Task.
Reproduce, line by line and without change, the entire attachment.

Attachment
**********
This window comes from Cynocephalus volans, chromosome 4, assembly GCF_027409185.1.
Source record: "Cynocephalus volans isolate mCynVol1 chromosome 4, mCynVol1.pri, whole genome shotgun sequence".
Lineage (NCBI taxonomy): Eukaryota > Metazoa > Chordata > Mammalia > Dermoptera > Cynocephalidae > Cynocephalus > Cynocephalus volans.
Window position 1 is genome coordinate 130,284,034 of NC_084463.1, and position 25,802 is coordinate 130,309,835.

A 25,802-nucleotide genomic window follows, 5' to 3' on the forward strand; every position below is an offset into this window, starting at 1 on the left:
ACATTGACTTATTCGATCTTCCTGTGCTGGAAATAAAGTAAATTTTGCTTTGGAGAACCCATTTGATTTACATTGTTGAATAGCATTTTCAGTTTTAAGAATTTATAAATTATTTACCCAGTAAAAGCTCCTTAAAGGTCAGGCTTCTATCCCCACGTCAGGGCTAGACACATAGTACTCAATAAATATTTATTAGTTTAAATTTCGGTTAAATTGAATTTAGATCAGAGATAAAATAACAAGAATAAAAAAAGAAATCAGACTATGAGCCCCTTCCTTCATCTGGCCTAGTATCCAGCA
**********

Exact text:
This window comes from Cynocephalus volans, chromosome 4, assembly GCF_027409185.1.
Source record: "Cynocephalus volans isolate mCynVol1 chromosome 4, mCynVol1.pri, whole genome shotgun sequence".
Lineage (NCBI taxonomy): Eukaryota > Metazoa > Chordata > Mammalia > Dermoptera > Cynocephalidae > Cynocephalus > Cynocephalus volans.
Window position 1 is genome coordinate 130,284,034 of NC_084463.1, and position 25,802 is coordinate 130,309,835.

A 25,802-nucleotide genomic window follows, 5' to 3' on the forward strand; every position below is an offset into this window, starting at 1 on the left:
ACATTGACTTATTCGATCTTCCTGTGCTGGAAATAAAGTAAATTTTGCTTTGGAGAACCCATTTGATTTACATTGTTGAATAGCATTTTCAGTTTTAAGAATTTATAAATTATTTACCCAGTAAAAGCTCCTTAAAGGTCAGGCTTCTATCCCCACGTCAGGGCTAGACACATAGTACTCAATAAATATTTATTAGTTTAAATTTCGGTTAAATTGAATTTAGATCAGAGATAAAATAACAAGAATAAAAAAAGAAATCAGACTATGAGCCCCTTCCTTCATCTGGCCTAGTATCCAGCA